],
[rpsData]
);
}
export function decodeAppData(appDataBytes: string): AppData {
const parameters = defaultAbiCoder.decode(
[
'tuple(uint8 positionType, uint256 stake, bytes32 preCommit, uint8 playerAWeapon, uint8 playerBWeapon, bytes32 salt)'
],
appDataBytes
)[0];
const positionType = parameters[0] as PositionType;
const stake = parameters[1].toString();
const preCommit = parameters[2];
const playerAWeapon = parameters[3];
const playerBWeapon = parameters[4];
const salt = parameters[5];
switch (positionType) {
case PositionType.Start:
const start: Start = {
type: 'start',
stake
};
return start;
case PositionType.RoundProposed:
const roundProposed: RoundProposed = {
type: 'roundProposed',
stake,
preCommit
};
return roundProposed;
case PositionType.RoundAccepted:
const roundAccepted: RoundAccepted = {
type: 'roundAccepted',
stake,
preCommit,
playerBWeapon
};
return roundAccepted;
case PositionType.Reveal:
const reveal: Reveal = {
type: 'reveal',
playerAWeapon,
playerBWeapon,
salt,
stake
};
return reveal;
default:
return unreachable(positionType);
}
}
export function hashPreCommit(weapon: Weapon, salt: string) {
return keccak256(defaultAbiCoder.encode(['uint256', 'bytes32'], [weapon, salt]));
}

Wrapping the channelClient

We recommend that you wrap the channelClient in an AppSecificChannelClient, which can leverage your app-specific coding as above. This additional layer of abstraction should result in cleaner code for the rest of your application.

Here's a sketch of what we did with Rock Paper Scissors (full code available here):

export class RPSChannelClient {
// store our instance of the ChannelClient as a propery of this class
constructor(readonly channelClient: ChannelClient) {}
async createChannel(
aAddress: string,
bAddress: string,
aBal: string,
bBal: string,
appAttrs: AppData,
aOutcomeAddress: string = aAddress,
bOutcomeAddress: string = bAddress
): Promise<ChannelState> {
const participants = formatParticipants(aAddress, bAddress, aOutcomeAddress, bOutcomeAddress);
const allocations = formatAllocations(aOutcomeAddress, bOutcomeAddress, aBal, bBal);
const appDefinition = RPS_ADDRESS;
const appData = encodeAppData(appAttrs);
const channelResult = await this.channelClient.createChannel(
participants,
allocations,
appDefinition,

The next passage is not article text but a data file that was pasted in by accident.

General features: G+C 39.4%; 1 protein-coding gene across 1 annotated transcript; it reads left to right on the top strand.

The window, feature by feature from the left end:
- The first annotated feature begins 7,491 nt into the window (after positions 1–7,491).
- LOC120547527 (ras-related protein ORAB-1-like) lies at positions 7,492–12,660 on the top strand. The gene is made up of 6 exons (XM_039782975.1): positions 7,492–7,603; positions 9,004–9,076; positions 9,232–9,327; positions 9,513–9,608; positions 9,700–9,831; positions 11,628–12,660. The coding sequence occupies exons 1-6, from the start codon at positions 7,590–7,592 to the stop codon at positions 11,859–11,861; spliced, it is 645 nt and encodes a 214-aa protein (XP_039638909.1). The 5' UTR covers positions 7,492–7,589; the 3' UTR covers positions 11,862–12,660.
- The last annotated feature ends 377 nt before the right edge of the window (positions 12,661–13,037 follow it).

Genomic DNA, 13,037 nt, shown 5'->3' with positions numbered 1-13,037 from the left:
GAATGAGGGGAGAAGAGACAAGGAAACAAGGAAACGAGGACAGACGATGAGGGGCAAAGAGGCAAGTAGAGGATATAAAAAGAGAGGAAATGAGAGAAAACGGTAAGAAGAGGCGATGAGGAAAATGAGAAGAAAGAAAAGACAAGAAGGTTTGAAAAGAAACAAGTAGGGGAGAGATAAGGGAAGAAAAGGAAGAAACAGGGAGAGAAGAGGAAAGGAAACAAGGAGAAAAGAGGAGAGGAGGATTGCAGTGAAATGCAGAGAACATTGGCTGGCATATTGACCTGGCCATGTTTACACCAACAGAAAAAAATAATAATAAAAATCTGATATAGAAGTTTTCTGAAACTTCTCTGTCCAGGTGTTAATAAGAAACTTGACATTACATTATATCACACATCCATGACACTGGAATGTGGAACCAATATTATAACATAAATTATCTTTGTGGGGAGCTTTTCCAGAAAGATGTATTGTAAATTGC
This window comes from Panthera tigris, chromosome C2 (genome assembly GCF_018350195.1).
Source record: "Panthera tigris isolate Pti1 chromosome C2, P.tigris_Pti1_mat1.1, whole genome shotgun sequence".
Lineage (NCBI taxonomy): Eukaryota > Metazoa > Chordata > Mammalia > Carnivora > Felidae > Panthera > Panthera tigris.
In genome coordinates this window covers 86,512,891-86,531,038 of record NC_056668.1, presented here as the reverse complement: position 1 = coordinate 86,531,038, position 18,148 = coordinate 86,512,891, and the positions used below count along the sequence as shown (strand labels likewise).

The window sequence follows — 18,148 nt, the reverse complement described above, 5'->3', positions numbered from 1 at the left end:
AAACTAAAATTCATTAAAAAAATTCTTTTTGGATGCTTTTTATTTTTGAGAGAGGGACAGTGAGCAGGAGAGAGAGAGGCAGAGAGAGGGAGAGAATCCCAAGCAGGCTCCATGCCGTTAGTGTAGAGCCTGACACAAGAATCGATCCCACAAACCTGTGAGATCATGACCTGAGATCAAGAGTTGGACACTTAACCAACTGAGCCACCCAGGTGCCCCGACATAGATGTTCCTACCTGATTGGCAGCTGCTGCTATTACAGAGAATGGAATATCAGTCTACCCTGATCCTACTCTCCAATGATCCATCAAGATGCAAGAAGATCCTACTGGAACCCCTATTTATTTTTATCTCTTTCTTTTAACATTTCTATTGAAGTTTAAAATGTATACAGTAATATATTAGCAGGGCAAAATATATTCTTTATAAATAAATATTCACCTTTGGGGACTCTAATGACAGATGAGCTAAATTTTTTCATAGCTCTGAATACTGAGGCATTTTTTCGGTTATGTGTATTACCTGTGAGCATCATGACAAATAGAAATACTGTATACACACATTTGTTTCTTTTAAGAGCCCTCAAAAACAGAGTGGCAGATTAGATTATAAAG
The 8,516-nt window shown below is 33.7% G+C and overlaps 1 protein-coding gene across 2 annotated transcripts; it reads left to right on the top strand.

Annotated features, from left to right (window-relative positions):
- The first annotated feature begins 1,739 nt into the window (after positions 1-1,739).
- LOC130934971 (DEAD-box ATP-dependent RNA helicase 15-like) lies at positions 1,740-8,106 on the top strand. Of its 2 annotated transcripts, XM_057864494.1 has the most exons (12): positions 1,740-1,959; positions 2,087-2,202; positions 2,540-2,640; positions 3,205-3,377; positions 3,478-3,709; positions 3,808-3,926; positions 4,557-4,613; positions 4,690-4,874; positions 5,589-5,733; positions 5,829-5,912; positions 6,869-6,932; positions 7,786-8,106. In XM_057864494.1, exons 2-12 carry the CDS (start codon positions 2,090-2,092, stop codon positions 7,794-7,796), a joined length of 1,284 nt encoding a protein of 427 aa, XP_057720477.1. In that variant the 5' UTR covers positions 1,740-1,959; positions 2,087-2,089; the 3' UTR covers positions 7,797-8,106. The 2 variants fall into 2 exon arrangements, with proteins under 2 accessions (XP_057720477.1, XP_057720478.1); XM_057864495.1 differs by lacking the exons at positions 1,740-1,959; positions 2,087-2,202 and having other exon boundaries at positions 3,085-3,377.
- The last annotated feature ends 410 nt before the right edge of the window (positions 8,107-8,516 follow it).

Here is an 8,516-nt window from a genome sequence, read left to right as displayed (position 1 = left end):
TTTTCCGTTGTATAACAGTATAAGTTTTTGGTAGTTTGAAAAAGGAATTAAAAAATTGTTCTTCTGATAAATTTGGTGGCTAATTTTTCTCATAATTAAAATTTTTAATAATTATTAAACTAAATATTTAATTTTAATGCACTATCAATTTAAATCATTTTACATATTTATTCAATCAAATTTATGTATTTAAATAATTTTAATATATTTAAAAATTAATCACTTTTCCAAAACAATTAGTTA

appData,
'Direct'
);
return convertToChannelState(channelResult);
}
// Accepts an app-specific callback,
// performs the necessary encoding, and subscribes to the
// channelClient with an appropriate, API-compliant callback
onChannelUpdated(appCallback: (channelState: ChannelState) => any) {
return this.channelClient.onChannelUpdated(async cr => {
const channelState = convertToChannelState(cr);
appCallback(channelState);
});
}
// ... and wrappers for the other methods
}
const convertToChannelState = (channelResult: ChannelResult): ChannelState => {
const {
turnNum,
channelId,
status,
participants,
allocations,
appData,
challengeExpirationTime
} = channelResult;
return {
channelId,
turnNum: turnNum.toString(),
status,
challengeExpirationTime,
appData: decodeAppData(appData),
aUserId: participants[0].participantId,
bUserId: participants[1].participantId,
aAddress: participants[0].destination,
bAddress: participants[1].destination,
aOutcomeAddress: participants[0].destination,
bOutcomeAddress: participants[1].destination,
aBal: BigNumber.from(allocations[0].allocationItems[0].amount).toString(),
bBal: BigNumber.from(allocations[0].allocationItems[1].amount).toString()
};
};
const formatParticipants = (
aAddress: string,
bAddress: string,
aOutcomeAddress: string = aAddress,
bOutcomeAddress: string = bAddress
) => [
{participantId: aAddress, signingAddress: aAddress, destination: aOutcomeAddress},
{participantId: bAddress, signingAddress: bAddress, destination: bOutcomeAddress}
];
const formatAllocations = (aAddress: string, bAddress: string, aBal: string, bBal: string) => {
return [
{
token: '0x00', // We are sticking to ETH here
allocationItems: [
{destination: aAddress, amount: BigNumber.from(aBal).toHexString()},
{destination: bAddress, amount: BigNumber.from(bBal).toHexString()}
]
}
];
};

Maintain a cache of channel state

This is convenient data structure to maintain inside your channel client wrapper, as it can provide data synchronously to your UI.

Last updated on by geoknee